Page 2 of 2

Re: Stocking Rate and the Hay Demon ?

Posted: Wed Sep 18, 2019 9:47 am
by MO-Ruminants
"What got you here won't get you there" is a quote that has held meaning for me in the past.

Can it be applied, generally, to the cattle business in any way?

Re: Stocking Rate and the Hay Demon ?

Posted: Wed Sep 18, 2019 10:34 am
by u4411clb
Retail beef prices keep climbing but the cattleman’s check has stayed the same over last 20 years. But packers are making more and more every year.

You can’t reduce your herd or winter crop your way out of that.

Re: Stocking Rate and the Hay Demon ?

Posted: Wed Sep 18, 2019 11:02 am
by Stocker Steve
There are people making good money in the cattle business, but they are probably not cow/calf producers. The overarching issue is that asset prices and input prices usually increase more than calf prices. So either you produce for no profit, or you find a way to reduce overheads.

Re: Stocking Rate and the Hay Demon ?

Posted: Wed Sep 18, 2019 11:09 am
by Stocker Steve
MO-Ruminants wrote:
Wed Sep 18, 2019 9:47 am
"What got you here won't get you there" is a quote that has held meaning for me in the past.

Can it be applied, generally, to the cattle business in any way?
I think so.

Re: Stocking Rate and the Hay Demon ?

Posted: Wed Sep 25, 2019 9:41 pm
by Banjo
Stocker Steve wrote:
Tue Sep 03, 2019 9:49 pm
Stocking heavy is OK as long as you have a destocking plan. Mine is having a hay carry over, and selling off yearlings as required.
Agree.....Here a 400 to 500 lb steer brings about the same per lb. as a 700 to 800 lb steer. I see a lot of light weight calves going thru the sale ring. I am thinking about keeping most of my steers over winter on stockpiled fescue into spring and sell at a heavier weight and just keep a modest amount of cows instead of every cow that I possibly can.

Re: Stocking Rate and the Hay Demon ?

Posted: Thu Sep 26, 2019 1:34 am
by Stocker Steve
Doing whatever to keep more cows certainly makes cents when calves are $3, but those days are gone. At current calf prices some cows don't even pay their way. So you have to run the numbers for your own operation. I know I was overstocked, but regenerating soil with imported hay was one of my things.

I think some feeders are afraid of buying light calves right now w/o locking into a "profit". But this could still be a good option for your set up. I pulled a fertilizer buggy this fall because feeding cheap meadow hay won't put many pounds on a light calf.

The semi interesting thing is your return on labor & management, and your return on investment, should both improve if you generate a similar amount of profit with fewer cows. :idea: Maximizing production is a ongoing curse in many parts of ag.

Re: Stocking Rate and the Hay Demon ?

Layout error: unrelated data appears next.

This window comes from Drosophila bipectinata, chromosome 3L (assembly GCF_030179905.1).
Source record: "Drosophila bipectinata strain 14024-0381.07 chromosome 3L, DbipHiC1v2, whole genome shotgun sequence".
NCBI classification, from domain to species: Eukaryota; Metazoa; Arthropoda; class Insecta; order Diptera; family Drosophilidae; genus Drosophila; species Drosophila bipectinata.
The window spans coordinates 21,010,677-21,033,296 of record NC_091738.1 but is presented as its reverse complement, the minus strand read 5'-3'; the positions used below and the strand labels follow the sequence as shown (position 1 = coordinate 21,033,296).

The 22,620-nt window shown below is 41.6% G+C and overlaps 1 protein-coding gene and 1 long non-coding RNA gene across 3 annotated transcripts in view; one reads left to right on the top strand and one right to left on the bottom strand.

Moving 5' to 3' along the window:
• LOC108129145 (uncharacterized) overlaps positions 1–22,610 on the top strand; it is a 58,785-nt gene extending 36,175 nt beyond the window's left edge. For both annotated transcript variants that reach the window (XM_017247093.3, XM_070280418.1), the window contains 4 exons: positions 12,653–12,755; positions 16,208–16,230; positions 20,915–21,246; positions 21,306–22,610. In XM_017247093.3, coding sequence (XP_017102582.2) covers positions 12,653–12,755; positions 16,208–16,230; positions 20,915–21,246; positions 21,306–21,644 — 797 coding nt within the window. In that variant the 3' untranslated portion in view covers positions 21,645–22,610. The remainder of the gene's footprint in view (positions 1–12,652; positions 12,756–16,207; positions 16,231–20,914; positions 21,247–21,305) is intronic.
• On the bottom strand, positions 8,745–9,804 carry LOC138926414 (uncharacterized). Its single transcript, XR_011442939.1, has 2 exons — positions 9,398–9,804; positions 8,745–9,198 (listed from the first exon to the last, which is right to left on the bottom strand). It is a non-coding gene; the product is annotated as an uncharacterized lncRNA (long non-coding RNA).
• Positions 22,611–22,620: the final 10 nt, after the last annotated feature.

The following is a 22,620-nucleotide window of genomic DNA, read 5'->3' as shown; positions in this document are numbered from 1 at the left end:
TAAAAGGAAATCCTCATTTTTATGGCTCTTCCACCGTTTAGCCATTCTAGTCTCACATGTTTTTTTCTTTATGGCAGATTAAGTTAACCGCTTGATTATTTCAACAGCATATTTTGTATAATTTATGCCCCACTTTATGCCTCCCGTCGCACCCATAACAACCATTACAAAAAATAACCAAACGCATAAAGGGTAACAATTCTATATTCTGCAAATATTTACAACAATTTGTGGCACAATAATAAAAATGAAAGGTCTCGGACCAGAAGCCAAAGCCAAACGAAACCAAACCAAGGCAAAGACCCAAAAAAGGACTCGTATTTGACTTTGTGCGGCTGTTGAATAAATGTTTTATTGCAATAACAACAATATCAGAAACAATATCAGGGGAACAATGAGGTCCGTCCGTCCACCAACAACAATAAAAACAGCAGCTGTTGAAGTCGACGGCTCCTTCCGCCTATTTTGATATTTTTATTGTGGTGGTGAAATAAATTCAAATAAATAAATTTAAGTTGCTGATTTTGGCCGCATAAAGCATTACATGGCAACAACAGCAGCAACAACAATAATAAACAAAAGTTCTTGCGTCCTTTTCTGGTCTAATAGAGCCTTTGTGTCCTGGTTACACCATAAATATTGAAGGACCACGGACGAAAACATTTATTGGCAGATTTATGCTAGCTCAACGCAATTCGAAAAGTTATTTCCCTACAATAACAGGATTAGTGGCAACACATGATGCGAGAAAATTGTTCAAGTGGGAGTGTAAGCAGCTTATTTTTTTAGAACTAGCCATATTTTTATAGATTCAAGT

Posted: Thu Sep 26, 2019 8:46 am
by MO-Ruminants
I know I was overstocked, but regenerating soil with imported hay was one of my things.
Suppose you had lots of imported hay. You want to unroll it on your pasture to regenerate decrepit soil. You need to bring in cattle to eat the hay, impact the ground etc.

How would you fill the cattle part of the equation? Custom grazing dry cows? Purchasing 500 lb. steers and wintering? Holstein lightweights in the summer slump?

Re: Stocking Rate and the Hay Demon ?

Posted: Thu Sep 26, 2019 11:23 am
by Stocker Steve
The RMC role models usually lease land and/or custom graze to make their investment lower, and thus increase the return on their investment. They claim double digit ROIs. Hard to find that level of return.

Bud said there was no reason to own cattle unless you were good at marketing. So your skill sets and your level of interest should provide direction on what to own.

Re: Stocking Rate and the Hay Demon ?

Posted: Thu Sep 26, 2019 4:34 pm
by JParrott
Banjo wrote:
Wed Sep 25, 2019 9:41 pm
Stocker Steve wrote:
Tue Sep 03, 2019 9:49 pm
Stocking heavy is OK as long as you have a destocking plan. Mine is having a hay carry over, and selling off yearlings as required.
Agree.....Here a 400 to 500 lb steer brings about the same per lb. as a 700 to 800 lb steer. I see a lot of light weight calves going thru the sale ring. I am thinking about keeping most of my steers over winter on stockpiled fescue into spring and sell at a heavier weight and just keep a modest amount of cows instead of every cow that I possibly can.
The times I've figured it up, over ~900 pounds is where I start losing money. Up to there, the price per pound equals more dollars and covers feed & stocking costs. Years like this one, they can hang out all they want. Dry and hot or long winter years are a different story.

Re: Stocking Rate and the Hay Demon ?

Posted: Fri Sep 27, 2019 9:47 am
by Stocker Steve
Just saw a grass farm turn around article in Graze mag that recommended stocking at least 500 lb/a in the Midwest to get nutrients cycling. So I ran some quick 2019 numbers. We have one system stocked at 800 lb/a, and the paddocks are fairly uniform and deep green. Grass follows cattle. We have another system where we are at about 500 lb/a, cut some hay in June, and the paddocks are inconsistent. Partly due to drainage, but also due to less N cycling.

So we are back to trade offs - - longer grazing season vs. better nutrient cycling.